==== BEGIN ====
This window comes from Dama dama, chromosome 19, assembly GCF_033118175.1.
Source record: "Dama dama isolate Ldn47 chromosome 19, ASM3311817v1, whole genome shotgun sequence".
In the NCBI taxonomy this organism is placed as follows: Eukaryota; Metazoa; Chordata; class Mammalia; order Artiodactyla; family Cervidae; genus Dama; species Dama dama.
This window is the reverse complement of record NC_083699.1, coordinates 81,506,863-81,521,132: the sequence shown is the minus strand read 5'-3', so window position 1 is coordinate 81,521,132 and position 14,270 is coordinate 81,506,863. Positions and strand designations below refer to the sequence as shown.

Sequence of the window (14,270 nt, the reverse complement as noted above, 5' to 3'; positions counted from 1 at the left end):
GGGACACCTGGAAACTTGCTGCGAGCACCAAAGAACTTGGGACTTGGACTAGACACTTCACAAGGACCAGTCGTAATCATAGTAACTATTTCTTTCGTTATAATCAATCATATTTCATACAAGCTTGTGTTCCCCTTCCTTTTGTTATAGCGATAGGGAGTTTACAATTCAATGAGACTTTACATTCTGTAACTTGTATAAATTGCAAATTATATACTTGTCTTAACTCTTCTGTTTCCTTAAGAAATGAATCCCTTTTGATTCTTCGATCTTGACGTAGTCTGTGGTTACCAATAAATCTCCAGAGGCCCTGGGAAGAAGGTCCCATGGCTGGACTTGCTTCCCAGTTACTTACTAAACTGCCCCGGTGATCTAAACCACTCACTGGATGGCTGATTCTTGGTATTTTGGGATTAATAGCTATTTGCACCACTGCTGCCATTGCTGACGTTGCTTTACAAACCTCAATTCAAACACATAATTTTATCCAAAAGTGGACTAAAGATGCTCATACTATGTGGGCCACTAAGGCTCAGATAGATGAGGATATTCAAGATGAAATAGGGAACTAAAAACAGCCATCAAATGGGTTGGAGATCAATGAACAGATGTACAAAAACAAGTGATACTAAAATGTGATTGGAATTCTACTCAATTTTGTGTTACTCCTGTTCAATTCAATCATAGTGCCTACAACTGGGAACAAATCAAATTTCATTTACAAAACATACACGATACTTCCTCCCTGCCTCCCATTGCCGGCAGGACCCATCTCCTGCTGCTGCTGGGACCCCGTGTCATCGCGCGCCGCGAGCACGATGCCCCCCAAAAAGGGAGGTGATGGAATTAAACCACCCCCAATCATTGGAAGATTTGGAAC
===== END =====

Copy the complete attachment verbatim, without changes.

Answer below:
This window comes from Dama dama, chromosome 19, assembly GCF_033118175.1.
Source record: "Dama dama isolate Ldn47 chromosome 19, ASM3311817v1, whole genome shotgun sequence".
In the NCBI taxonomy this organism is placed as follows: Eukaryota; Metazoa; Chordata; class Mammalia; order Artiodactyla; family Cervidae; genus Dama; species Dama dama.
This window is the reverse complement of record NC_083699.1, coordinates 81,506,863-81,521,132: the sequence shown is the minus strand read 5'-3', so window position 1 is coordinate 81,521,132 and position 14,270 is coordinate 81,506,863. Positions and strand designations below refer to the sequence as shown.

Sequence of the window (14,270 nt, the reverse complement as noted above, 5' to 3'; positions counted from 1 at the left end):
GGGACACCTGGAAACTTGCTGCGAGCACCAAAGAACTTGGGACTTGGACTAGACACTTCACAAGGACCAGTCGTAATCATAGTAACTATTTCTTTCGTTATAATCAATCATATTTCATACAAGCTTGTGTTCCCCTTCCTTTTGTTATAGCGATAGGGAGTTTACAATTCAATGAGACTTTACATTCTGTAACTTGTATAAATTGCAAATTATATACTTGTCTTAACTCTTCTGTTTCCTTAAGAAATGAATCCCTTTTGATTCTTCGATCTTGACGTAGTCTGTGGTTACCAATAAATCTCCAGAGGCCCTGGGAAGAAGGTCCCATGGCTGGACTTGCTTCCCAGTTACTTACTAAACTGCCCCGGTGATCTAAACCACTCACTGGATGGCTGATTCTTGGTATTTTGGGATTAATAGCTATTTGCACCACTGCTGCCATTGCTGACGTTGCTTTACAAACCTCAATTCAAACACATAATTTTATCCAAAAGTGGACTAAAGATGCTCATACTATGTGGGCCACTAAGGCTCAGATAGATGAGGATATTCAAGATGAAATAGGGAACTAAAAACAGCCATCAAATGGGTTGGAGATCAATGAACAGATGTACAAAAACAAGTGATACTAAAATGTGATTGGAATTCTACTCAATTTTGTGTTACTCCTGTTCAATTCAATCATAGTGCCTACAACTGGGAACAAATCAAATTTCATTTACAAAACATACACGATACTTCCTCCCTGCCTCCCATTGCCGGCAGGACCCATCTCCTGCTGCTGCTGGGACCCCGTGTCATCGCGCGCCGCGAGCACGATGCCCCCCAAAAAGGGAGGTGATGGAATTAAACCACCCCCAATCATTGGAAGATTTGGAAC